While you may pay a lower overall balance with debt settlement, debt consolidation doesn’t affect your credit score the way debt settlement will.

Credit Counseling as an Alternative to Debt Settlement

A reputable credit counseling provider can help you find a debt solution that fits your financial situation. These nonprofit consumer agencies offer free counseling, which includes a budget evaluation. They assess your total financial picture and make recommendations, guiding you toward a customized solution. Depending on your situation, the counselor may suggest a debt management program, which will have lower interest rates and fees on your accounts.

InCharge Debt Solution’s debt management program is a good alternative to debt settlement. With a debt management program, the credit counseling agency consolidates your payments, so you still make one monthly payment without borrowing more money. Additionally, you may qualify for waived fees and lower interest rates. You still must pay all you owe, but the fee to the nonprofit debt management program is between $30-$50 a month and your accounts are paid monthly and on time, so your credit score isn’t further damaged. These programs take 3-5 years.

Credit Card Debt Forgiveness Program: Reputable Nonprofit Debt Settlement

Nonprofit agencies are usually a better option for debt settlement than a for-profit companies. Nonprofit agencies are backed by the National Foundation for Credit Counseling and adhere to federal regulations that make sure they’re acting in the client’s best interests.

While traditionally nonprofit debt management programs don’t reduce balances, a new program, the Credit Card Debt Forgiveness program, allows consumers who qualify, to pay 50-60% of their debt balances. The new program has fixed payments, but the balance must be paid off in 36 months. There’s no interest charged on the payments. The program combines some of the best elements of nonprofit debt management with debt settlement, but without some of the hazards to the consumer debt settlement has, including:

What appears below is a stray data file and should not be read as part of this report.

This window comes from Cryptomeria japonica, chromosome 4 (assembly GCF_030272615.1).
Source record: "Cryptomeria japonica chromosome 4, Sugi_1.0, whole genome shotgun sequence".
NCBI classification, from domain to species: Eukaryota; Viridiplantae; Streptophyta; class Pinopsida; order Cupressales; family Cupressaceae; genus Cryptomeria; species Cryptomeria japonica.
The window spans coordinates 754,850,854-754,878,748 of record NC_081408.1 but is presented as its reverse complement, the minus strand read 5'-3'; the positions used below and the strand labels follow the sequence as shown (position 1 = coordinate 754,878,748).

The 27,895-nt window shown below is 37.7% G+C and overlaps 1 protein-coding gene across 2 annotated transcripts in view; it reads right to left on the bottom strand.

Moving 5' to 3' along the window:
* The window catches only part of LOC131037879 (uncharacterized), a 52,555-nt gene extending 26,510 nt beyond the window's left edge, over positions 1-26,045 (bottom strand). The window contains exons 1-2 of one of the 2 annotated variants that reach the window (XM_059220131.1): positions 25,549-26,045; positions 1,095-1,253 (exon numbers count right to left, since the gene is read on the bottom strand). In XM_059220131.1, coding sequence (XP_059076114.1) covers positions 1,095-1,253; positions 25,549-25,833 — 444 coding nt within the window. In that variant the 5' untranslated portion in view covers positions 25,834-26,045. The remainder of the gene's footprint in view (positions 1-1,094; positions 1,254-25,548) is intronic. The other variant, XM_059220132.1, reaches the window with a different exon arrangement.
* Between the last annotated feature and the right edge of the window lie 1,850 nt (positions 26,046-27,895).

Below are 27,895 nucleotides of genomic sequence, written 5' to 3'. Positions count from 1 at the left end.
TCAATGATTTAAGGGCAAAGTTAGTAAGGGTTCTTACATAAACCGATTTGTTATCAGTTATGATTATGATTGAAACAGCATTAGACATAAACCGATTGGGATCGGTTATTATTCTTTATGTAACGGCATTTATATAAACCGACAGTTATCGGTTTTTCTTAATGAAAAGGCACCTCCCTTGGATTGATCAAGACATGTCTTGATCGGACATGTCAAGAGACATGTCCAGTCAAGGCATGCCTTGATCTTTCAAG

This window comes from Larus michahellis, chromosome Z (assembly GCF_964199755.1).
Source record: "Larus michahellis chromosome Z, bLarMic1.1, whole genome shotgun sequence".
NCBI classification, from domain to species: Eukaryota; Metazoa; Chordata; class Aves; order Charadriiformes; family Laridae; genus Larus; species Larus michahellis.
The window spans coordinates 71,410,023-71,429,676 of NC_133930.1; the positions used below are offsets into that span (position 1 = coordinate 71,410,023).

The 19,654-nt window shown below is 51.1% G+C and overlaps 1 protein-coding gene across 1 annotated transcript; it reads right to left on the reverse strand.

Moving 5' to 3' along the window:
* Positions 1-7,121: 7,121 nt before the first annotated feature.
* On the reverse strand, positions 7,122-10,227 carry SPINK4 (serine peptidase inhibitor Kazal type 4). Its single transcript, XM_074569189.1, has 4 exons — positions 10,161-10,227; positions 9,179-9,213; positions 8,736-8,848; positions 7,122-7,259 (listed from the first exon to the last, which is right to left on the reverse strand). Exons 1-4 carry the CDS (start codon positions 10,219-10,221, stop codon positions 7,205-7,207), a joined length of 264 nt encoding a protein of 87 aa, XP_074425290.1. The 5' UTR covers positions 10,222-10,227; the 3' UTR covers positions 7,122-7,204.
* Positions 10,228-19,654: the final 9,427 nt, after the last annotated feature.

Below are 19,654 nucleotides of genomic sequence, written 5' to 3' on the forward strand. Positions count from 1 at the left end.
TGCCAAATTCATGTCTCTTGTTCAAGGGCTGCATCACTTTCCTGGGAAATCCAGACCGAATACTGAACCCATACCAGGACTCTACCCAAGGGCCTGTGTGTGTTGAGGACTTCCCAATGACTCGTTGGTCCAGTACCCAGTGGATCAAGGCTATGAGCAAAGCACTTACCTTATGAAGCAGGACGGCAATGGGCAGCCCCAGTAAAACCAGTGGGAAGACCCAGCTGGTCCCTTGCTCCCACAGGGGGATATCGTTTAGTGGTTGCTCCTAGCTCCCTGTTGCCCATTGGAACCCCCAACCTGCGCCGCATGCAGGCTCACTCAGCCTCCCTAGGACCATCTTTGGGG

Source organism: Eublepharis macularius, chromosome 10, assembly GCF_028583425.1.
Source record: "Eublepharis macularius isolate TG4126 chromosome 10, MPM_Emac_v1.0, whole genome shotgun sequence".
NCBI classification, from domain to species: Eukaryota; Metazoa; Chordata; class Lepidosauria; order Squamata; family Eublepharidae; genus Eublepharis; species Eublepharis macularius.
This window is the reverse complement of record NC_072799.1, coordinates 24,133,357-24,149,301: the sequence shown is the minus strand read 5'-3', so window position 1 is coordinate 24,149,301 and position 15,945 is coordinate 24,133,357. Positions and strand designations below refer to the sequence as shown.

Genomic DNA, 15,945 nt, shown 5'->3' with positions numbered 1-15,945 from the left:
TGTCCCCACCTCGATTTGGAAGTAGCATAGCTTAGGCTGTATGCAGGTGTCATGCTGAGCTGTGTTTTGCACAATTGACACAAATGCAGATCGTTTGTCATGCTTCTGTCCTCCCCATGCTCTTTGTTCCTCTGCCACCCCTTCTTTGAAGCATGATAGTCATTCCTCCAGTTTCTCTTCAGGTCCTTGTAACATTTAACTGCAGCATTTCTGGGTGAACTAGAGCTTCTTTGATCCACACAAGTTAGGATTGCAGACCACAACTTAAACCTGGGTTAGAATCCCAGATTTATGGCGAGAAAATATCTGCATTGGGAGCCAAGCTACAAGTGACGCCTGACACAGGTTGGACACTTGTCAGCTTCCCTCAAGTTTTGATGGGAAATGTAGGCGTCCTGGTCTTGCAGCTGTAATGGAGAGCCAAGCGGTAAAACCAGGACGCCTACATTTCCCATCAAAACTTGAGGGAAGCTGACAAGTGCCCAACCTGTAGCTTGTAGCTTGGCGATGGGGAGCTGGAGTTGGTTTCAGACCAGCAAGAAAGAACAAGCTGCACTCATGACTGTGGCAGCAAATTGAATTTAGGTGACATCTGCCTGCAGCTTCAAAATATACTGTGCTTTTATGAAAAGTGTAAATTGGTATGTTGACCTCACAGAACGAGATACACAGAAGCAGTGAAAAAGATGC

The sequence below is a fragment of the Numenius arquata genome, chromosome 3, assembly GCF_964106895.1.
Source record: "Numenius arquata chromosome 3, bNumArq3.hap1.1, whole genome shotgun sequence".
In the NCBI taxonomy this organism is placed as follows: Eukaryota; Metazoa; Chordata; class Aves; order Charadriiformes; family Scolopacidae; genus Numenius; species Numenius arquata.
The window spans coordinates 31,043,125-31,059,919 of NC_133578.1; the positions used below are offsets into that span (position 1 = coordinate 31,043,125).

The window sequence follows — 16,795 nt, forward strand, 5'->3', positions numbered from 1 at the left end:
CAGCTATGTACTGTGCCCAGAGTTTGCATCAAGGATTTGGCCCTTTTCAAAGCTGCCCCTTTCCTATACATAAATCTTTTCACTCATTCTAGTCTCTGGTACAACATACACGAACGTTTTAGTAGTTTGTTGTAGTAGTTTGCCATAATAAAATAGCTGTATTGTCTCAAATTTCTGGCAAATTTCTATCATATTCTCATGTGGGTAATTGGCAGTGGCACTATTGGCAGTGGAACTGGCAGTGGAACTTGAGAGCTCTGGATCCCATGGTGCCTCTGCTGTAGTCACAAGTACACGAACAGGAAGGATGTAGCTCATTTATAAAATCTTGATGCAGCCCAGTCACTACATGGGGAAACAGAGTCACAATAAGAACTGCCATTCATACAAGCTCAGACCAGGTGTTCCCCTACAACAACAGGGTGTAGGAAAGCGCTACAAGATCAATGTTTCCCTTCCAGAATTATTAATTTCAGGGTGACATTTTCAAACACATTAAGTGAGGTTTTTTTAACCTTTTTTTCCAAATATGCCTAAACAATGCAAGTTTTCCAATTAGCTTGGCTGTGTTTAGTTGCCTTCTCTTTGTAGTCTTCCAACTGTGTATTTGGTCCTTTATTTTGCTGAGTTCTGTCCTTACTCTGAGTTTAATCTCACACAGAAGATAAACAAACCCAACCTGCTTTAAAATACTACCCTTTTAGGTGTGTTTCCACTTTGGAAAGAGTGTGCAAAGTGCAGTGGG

• The agreement with the creditor to waive 40%-50% of the amount owed is reached upfront, rather than negotiated, so the borrower immediately knows how much they will be paying.
  • Debt is paid off in fixed monthly payments over a 36-month period, rather than the lump sum amount that’s due in for-profit settlement when an agreement is reached.
  • No interest is charged on the balance owed, as opposed to for-profit, where interest charges and late payment penalties accrue until an agreement is reached.
  • Debt collectors can’t contact someone participating in a nonprofit debt settlement program.

InCharge Debt Solutions, as part of its counseling, can help you decide if Credit Card Debt Forgiveness is right for you. If it’s not, the counselor can help you explore other debt relief options.

Debt Settlement Pros & Cons

Commercials for debt settlement make a lot of bold claims, but from a trampled credit score to tax implications, find out the real price of debt settlement.

Debt Management vs. Debt Settlement

Debt settlement and debt management are two approaches to reducing your debt. Both take years to achieve and both involve fees.

Debt Consolidation

There are several types of debt consolidation, but in general, it combines your monthly bills into one consolidated payment – ideally at a lower interest rate.

About The Author

Tom Jackson

Tom Jackson focuses on writing about debt solutions for consumers struggling to make ends meet. His background includes time as a columnist for newspapers in Washington D.C., Tampa and Sacramento, Calif., where he reported and commented on everything from city and state budgets to the marketing of local businesses and how the business of professional sports impacts a city. Along the way, he has racked up state and national awards for writing, editing and design. Tom’s blogging on the 2016 election won a pair of top honors from the Florida Press Club. A University of Florida alumnus, St. Louis Cardinals fan and eager-if-haphazard golfer, Tom splits time between Tampa and Cashiers, N.C., with his wife of 40 years, college-age son, and Spencer, a yappy Shetland sheepdog.